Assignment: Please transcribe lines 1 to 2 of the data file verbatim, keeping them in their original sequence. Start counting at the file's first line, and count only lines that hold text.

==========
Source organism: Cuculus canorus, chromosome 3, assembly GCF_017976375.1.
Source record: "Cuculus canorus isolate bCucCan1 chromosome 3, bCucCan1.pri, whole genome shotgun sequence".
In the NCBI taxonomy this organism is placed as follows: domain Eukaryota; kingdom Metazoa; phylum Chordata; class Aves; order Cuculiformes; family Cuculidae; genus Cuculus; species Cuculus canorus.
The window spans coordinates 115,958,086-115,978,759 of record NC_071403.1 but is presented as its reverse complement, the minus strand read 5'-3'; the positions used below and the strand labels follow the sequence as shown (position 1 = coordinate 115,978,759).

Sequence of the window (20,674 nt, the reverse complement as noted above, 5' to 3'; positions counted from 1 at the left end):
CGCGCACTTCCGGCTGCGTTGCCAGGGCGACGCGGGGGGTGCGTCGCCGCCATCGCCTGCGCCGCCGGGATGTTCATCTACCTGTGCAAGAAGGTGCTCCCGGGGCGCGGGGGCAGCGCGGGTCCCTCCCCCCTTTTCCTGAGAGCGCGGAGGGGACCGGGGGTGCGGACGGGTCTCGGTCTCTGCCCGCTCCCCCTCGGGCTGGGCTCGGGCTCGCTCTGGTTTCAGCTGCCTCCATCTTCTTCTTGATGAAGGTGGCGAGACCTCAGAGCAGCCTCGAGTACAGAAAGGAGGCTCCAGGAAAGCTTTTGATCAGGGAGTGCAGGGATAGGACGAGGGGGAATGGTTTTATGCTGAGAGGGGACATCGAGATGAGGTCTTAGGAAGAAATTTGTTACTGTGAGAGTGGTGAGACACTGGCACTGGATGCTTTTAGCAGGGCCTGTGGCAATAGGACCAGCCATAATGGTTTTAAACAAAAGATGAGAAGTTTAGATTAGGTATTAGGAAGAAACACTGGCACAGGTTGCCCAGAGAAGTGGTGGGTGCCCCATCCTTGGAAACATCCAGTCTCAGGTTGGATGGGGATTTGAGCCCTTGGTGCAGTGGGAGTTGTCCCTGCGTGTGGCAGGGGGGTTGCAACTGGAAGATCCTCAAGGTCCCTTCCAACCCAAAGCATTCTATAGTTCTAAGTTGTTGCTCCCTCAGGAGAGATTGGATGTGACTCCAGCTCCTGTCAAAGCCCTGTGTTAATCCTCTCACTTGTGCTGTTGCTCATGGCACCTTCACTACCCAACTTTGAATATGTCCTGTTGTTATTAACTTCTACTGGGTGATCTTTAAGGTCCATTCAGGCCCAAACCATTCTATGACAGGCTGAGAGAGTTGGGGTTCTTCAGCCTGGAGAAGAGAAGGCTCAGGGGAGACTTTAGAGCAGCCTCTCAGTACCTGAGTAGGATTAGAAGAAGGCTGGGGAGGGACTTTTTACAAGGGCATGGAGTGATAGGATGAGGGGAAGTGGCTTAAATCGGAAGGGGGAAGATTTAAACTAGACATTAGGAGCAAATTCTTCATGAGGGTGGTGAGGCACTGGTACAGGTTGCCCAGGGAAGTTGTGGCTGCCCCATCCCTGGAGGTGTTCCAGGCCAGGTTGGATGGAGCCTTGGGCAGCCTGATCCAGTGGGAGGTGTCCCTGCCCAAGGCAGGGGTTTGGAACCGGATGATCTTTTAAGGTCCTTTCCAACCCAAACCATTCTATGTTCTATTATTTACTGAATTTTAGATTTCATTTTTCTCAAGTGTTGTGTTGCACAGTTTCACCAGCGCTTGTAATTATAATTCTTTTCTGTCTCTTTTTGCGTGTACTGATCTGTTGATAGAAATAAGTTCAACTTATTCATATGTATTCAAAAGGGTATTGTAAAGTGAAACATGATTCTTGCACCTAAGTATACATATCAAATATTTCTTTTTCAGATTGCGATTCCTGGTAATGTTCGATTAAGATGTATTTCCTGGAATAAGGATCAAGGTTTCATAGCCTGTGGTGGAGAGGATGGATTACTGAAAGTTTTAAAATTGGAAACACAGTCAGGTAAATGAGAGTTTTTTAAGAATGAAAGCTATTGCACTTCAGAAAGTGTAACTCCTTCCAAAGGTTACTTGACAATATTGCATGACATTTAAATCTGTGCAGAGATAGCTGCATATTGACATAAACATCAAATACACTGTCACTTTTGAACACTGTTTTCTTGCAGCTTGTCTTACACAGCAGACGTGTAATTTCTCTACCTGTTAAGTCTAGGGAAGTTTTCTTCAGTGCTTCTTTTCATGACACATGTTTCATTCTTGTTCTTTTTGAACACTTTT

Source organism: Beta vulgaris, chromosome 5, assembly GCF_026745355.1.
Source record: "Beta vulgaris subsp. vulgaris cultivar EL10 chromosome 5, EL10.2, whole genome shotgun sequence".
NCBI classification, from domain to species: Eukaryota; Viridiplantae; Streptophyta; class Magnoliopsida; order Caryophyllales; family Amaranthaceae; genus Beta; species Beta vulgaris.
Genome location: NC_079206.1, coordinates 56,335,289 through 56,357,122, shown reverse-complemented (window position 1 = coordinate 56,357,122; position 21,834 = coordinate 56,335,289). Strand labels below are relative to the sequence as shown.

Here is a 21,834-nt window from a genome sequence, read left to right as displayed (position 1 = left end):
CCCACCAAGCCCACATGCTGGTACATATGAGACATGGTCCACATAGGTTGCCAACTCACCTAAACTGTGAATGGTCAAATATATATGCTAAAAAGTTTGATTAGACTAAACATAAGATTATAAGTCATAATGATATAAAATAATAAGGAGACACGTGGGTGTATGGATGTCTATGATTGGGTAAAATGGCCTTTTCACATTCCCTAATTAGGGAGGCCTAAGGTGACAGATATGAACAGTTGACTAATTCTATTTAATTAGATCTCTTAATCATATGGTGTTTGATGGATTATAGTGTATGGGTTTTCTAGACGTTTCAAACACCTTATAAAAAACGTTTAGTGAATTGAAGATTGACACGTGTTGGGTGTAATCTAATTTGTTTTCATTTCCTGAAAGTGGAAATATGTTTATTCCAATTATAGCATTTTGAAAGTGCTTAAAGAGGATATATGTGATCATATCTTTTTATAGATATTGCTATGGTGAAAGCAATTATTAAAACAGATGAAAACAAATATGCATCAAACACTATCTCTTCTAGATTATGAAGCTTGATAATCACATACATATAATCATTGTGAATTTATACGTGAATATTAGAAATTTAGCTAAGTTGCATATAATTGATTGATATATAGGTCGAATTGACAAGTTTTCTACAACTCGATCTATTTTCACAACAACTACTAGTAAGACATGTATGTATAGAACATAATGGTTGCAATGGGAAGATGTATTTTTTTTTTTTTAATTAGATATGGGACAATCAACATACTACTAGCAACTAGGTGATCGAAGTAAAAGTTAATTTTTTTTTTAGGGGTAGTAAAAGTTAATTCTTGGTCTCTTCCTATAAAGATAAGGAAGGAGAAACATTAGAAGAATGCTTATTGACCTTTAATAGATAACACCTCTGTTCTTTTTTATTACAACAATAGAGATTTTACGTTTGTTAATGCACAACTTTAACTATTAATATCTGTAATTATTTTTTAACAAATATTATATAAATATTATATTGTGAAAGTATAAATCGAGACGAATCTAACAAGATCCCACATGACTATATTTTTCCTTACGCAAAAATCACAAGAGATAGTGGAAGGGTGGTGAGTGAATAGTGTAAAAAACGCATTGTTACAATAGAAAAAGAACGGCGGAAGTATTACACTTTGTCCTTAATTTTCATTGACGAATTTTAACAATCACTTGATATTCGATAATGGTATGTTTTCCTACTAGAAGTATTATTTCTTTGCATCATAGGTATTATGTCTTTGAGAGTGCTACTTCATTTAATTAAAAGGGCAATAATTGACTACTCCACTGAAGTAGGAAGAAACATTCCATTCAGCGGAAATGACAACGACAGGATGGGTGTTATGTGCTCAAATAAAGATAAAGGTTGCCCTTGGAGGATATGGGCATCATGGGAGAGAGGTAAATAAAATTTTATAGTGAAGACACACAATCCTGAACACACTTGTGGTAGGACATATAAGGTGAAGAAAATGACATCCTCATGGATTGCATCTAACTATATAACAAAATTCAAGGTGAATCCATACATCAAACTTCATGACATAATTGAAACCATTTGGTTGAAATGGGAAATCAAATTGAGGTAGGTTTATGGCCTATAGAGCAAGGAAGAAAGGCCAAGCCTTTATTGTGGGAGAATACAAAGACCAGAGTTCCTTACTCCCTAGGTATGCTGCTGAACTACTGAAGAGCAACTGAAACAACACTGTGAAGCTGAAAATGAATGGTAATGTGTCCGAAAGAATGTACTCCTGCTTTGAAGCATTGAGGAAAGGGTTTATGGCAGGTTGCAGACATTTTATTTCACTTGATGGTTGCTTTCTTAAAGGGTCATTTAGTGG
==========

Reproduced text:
Source organism: Cuculus canorus, chromosome 3, assembly GCF_017976375.1.
Source record: "Cuculus canorus isolate bCucCan1 chromosome 3, bCucCan1.pri, whole genome shotgun sequence".